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Remembrance.

November 11, 2010

Every year on the eleventh hour, of the eleventh day, of the eleventh month we stand in silence to pay remembrance and give thanks to the men and women who have served our great country of Canada.  Some have given their lives, which always makes me sad when I think about what would happen to me had I lived during a time when conscription came around or when men willingly lined up to serve.  Could I handle S. Geek donning a uniform and going off across the world to come home or not?  I don’t know, and this is why I am thankful to the men and women who have served Canada as a nation since our confederation they GAVE us the choice to live the way we do:  FREE.

While my generation of my family has no military ties, my father was part of the reserves, my grandfather fought in WWII and my great grandfather fought (as part of the British) in WWI.  While I don’t think that any of their experiences necessarily defined their identities (that I know of, I only assume really) I do think that you cannot be part of something like this without letting it alter you slightly.  My maternal grandparents were in Holland during the occupation there as well during WWII, and while I’ve never heard them speak of what it was like I can understand why after reading about Anne Frank and visiting her house in Amsterdam which isn’t far from where my grandparents lived.  It must have been truly horrific to live through something so horrible, and incidentally my paternal Grandfather was part of the troops that helped to end the occupation of Holland.  A happy coincidence, in an overwhelmingly unhappy time I think.

 

Canadian Armed Forces Logo

Right now there is a ‘movement’ in Canada as there is every year it seems, to make November 11th a ‘holiday’ I think I am against this.  I don’t think that kids should be off school for a day so that they can sleep in and eat junk all day.  I don’t think people should be off work so that they can be at home and get extra yardwork finished, or catch up on to-do’s.  I think that more places of business and schools should simply hold remembrance ceremonies or even encourage employees to hold a minute of silence.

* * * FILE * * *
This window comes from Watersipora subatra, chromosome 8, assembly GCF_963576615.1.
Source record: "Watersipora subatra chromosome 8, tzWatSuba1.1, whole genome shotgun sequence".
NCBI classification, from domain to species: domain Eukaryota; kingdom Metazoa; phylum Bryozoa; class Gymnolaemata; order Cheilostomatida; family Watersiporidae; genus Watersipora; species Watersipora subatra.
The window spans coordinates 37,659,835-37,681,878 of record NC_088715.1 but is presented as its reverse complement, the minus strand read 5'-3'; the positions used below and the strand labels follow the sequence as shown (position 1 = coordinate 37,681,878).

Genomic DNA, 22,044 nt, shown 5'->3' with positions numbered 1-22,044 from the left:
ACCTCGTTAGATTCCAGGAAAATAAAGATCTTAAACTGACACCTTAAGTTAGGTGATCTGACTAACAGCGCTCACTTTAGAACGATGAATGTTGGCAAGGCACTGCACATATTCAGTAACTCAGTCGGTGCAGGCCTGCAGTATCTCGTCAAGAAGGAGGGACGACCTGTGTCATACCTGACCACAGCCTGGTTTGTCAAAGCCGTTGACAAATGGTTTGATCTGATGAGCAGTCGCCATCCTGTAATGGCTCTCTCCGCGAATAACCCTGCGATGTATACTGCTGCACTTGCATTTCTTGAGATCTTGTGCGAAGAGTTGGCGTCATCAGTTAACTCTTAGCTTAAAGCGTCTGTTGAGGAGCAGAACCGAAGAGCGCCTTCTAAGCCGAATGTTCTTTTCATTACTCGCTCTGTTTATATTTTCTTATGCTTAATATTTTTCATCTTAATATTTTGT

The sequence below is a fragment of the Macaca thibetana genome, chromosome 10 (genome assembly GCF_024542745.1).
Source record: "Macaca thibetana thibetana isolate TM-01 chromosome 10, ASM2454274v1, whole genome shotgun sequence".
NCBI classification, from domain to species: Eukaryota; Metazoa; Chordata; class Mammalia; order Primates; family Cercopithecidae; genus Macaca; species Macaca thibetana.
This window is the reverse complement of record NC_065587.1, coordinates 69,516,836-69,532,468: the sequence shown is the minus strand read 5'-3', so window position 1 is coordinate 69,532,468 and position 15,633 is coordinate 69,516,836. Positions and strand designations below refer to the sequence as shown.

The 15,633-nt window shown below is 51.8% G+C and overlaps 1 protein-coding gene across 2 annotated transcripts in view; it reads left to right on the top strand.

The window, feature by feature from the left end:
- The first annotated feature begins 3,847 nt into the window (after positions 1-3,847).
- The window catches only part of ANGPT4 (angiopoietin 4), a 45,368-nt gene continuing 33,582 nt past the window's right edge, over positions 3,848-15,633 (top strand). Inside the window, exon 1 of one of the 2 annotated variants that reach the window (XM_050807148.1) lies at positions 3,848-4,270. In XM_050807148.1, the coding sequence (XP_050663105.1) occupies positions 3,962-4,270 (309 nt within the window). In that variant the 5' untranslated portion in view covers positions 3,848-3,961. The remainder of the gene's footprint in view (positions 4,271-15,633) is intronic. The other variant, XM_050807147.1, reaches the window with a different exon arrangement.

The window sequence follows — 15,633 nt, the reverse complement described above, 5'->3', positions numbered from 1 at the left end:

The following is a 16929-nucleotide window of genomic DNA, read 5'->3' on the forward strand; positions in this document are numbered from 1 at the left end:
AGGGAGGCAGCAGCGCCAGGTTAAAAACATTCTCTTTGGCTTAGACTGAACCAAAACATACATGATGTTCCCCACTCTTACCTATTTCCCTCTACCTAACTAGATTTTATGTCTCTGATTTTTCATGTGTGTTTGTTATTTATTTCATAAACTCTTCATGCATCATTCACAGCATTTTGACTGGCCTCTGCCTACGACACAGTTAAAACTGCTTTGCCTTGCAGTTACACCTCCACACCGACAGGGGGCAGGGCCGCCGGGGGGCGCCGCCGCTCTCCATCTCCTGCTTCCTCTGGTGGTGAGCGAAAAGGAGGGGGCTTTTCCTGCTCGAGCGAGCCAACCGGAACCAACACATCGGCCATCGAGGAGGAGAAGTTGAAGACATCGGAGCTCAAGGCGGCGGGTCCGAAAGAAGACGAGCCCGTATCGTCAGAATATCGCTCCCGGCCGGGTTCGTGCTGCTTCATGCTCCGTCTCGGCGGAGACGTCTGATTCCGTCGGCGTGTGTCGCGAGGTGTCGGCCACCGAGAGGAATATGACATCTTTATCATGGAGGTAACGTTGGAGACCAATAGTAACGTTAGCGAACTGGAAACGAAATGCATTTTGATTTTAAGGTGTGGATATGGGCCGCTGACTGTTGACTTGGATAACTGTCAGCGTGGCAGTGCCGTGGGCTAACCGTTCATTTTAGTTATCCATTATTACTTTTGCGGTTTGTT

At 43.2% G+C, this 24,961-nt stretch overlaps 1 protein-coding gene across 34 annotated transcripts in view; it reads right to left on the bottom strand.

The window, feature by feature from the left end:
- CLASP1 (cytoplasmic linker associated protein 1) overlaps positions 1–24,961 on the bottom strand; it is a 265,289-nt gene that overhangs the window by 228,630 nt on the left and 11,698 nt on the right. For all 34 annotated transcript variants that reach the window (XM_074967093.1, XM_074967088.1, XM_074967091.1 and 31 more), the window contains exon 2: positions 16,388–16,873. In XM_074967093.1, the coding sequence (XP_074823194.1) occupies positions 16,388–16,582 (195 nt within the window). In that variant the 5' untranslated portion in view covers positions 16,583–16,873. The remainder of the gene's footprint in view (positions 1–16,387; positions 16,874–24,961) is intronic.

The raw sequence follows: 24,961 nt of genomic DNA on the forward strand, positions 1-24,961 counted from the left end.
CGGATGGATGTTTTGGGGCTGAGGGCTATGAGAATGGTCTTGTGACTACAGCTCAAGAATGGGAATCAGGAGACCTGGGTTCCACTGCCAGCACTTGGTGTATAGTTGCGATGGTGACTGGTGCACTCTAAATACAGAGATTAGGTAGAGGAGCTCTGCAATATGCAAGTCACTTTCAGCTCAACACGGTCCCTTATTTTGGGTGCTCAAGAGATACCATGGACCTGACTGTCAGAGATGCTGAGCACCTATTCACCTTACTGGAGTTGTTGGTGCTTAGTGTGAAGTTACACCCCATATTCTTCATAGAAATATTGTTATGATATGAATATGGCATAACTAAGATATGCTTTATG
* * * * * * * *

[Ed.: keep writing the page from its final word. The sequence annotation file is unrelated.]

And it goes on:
At home with the kids I will be observing our minute of remembrance in my family room even though our national war memorial is a short distance from our house, I don’t think it appropriate to bring littles when they don’t understand the significance of the event and will likely be asking me for snacks the entire time.  Last year, Nay was too little to understand so only Cake and I had our minute.  I turned on the t.v. and told her about the wreath laying and then when the trumpets started doing their bit she sat on my lap and I told her to think about people she loved.  I’ll be doing the same this year, Nay might not quite get it yet but I’m sure my little Cake will and I’ll encourage her to go for the whole minute if I can she’s only three years old afterall! I think that passing on to the kids the idea that our military should be respected and honoured is so important, and I plan on doing all I can to ensure they understand why.

What about you, how will you mark the minute?

 

a brilliant move by the legion, having these as stickers for the littles.

In Flanders Field

In Flanders fields the poppies blow
Between the crosses, row on row,
That mark our place; and in the sky
The larks, still bravely singing, fly
Scarce heard amid the guns below.

We are the Dead. Short days ago
We lived, felt dawn, saw sunset glow,
Loved and were loved, and now we lie
In Flanders fields.

Take up our quarrel with the foe:
To you from failing hands we throw
The torch; be yours to hold it high.
If ye break faith with us who die
We shall not sleep, though poppies grow
In Flanders fields.

John McCrae, 1915

Hugs,

Jenn

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One Comment leave one →
  1. Lindsay Jenkins permalink
    November 11, 2010 12:52 pm

    Nicely done Jenn.

    Grampa would be proud; he seldom spoke of his time in the War and when he did it was not of the horrors he saw but of those rare times where something funny would occur. The haunting of your Greatgradnfather, a sniper during WW1, is what drove them to immigrate to Canada. He never spoke of war – ever, preferring instead to share stories of the their travel to Canada. They served and suffered – for us all and i am happy to see them not forgotten.

    Dad

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